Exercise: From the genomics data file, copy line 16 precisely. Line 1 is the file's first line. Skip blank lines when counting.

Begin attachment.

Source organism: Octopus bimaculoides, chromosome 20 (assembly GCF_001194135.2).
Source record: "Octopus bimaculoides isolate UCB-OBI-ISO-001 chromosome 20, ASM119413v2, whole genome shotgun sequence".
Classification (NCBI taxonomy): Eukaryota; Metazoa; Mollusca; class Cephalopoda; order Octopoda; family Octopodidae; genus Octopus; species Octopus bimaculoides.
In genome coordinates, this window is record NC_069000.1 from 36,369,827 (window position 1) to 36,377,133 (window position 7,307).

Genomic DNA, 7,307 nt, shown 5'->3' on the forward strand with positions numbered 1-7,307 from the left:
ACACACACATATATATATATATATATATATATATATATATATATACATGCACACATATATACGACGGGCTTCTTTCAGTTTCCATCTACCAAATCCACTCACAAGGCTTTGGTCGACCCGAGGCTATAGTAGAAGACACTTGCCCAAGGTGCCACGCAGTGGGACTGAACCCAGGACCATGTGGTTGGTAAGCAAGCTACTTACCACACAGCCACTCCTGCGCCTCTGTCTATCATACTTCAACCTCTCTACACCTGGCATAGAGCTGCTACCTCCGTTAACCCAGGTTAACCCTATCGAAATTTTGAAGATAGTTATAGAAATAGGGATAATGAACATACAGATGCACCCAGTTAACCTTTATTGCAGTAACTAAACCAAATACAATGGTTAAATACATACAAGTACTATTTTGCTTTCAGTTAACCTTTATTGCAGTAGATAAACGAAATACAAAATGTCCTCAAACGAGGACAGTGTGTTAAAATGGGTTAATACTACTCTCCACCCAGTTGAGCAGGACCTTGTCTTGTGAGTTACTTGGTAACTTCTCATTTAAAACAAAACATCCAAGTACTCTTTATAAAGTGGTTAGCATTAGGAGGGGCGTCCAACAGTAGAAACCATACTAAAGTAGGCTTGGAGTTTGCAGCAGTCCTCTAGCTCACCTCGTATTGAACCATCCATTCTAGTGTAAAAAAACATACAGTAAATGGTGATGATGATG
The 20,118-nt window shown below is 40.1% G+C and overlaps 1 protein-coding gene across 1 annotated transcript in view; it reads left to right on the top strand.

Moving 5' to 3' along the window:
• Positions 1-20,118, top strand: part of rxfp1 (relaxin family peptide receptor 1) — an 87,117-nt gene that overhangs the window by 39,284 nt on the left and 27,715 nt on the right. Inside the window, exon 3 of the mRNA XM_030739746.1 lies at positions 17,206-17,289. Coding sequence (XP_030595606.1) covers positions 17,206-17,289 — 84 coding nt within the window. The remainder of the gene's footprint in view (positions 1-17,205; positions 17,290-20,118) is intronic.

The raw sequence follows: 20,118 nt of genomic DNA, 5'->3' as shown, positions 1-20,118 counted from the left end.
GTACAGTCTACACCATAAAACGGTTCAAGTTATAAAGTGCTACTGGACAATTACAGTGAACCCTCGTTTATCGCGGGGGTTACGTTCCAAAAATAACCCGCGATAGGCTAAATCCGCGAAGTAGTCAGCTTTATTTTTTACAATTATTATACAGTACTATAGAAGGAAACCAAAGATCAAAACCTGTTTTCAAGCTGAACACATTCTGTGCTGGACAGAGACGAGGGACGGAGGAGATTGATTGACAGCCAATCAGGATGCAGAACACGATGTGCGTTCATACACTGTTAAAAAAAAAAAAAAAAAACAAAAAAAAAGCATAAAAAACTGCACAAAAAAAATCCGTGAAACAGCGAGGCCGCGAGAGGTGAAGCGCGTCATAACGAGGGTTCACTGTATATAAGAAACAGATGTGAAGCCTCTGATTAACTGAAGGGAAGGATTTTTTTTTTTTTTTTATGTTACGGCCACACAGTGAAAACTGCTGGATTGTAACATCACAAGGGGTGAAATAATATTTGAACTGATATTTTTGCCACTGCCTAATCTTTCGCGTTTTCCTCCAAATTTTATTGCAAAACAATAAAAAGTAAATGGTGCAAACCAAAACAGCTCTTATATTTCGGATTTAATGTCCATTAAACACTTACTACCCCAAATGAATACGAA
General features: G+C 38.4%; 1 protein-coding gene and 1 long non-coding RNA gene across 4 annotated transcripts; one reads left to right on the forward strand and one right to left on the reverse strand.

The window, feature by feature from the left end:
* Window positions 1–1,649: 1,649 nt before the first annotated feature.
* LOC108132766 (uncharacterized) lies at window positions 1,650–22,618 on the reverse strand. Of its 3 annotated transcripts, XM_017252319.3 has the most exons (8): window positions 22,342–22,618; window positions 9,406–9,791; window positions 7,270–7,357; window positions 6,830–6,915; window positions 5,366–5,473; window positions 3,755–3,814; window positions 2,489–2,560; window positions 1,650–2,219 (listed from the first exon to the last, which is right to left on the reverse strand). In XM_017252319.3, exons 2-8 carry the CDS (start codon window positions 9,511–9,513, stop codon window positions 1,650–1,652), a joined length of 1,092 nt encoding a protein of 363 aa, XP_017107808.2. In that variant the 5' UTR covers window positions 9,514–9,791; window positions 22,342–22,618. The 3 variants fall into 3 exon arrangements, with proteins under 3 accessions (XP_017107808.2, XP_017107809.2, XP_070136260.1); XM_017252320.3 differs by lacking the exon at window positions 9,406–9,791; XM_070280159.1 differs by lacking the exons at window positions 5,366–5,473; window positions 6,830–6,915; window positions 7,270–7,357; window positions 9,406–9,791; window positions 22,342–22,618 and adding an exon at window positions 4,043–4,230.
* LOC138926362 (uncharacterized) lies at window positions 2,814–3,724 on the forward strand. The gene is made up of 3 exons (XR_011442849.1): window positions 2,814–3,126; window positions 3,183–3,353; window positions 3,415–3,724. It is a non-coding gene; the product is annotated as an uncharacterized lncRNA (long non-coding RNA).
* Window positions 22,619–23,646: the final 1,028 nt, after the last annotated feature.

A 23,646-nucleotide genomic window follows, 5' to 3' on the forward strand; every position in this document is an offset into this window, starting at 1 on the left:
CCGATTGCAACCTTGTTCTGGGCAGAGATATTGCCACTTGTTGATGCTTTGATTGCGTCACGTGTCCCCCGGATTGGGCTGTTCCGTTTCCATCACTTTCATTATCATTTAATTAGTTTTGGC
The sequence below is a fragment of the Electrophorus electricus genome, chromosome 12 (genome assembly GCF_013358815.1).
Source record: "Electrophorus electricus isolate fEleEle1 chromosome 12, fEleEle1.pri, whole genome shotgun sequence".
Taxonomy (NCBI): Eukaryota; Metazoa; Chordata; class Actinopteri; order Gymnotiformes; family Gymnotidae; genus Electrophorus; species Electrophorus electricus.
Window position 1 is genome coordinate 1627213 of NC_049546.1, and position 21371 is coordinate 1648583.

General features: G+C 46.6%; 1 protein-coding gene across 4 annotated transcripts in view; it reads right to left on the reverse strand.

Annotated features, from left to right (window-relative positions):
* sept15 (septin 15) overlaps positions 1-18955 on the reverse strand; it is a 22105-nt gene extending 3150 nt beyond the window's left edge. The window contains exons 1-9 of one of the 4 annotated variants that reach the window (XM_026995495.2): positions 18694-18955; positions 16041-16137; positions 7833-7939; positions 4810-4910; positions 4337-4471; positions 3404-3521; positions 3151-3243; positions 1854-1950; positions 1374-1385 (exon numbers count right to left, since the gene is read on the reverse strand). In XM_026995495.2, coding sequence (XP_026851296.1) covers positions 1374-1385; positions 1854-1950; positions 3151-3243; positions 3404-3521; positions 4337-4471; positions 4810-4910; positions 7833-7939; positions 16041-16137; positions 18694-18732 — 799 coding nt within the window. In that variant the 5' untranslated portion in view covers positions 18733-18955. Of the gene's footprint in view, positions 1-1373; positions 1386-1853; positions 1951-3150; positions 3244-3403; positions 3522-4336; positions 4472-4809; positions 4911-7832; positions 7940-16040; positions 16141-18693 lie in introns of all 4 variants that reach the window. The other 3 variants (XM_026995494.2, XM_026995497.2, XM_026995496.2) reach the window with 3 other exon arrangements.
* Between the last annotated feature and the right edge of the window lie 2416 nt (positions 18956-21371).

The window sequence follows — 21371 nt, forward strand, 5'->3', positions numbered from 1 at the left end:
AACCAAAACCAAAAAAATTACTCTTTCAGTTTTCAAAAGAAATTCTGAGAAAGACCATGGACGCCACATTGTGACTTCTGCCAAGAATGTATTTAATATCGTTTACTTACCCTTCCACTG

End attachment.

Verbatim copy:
* LOC138926362 (uncharacterized) lies at window positions 2,814–3,724 on the forward strand. The gene is made up of 3 exons (XR_011442849.1): window positions 2,814–3,126; window positions 3,183–3,353; window positions 3,415–3,724. It is a non-coding gene; the product is annotated as an uncharacterized lncRNA (long non-coding RNA).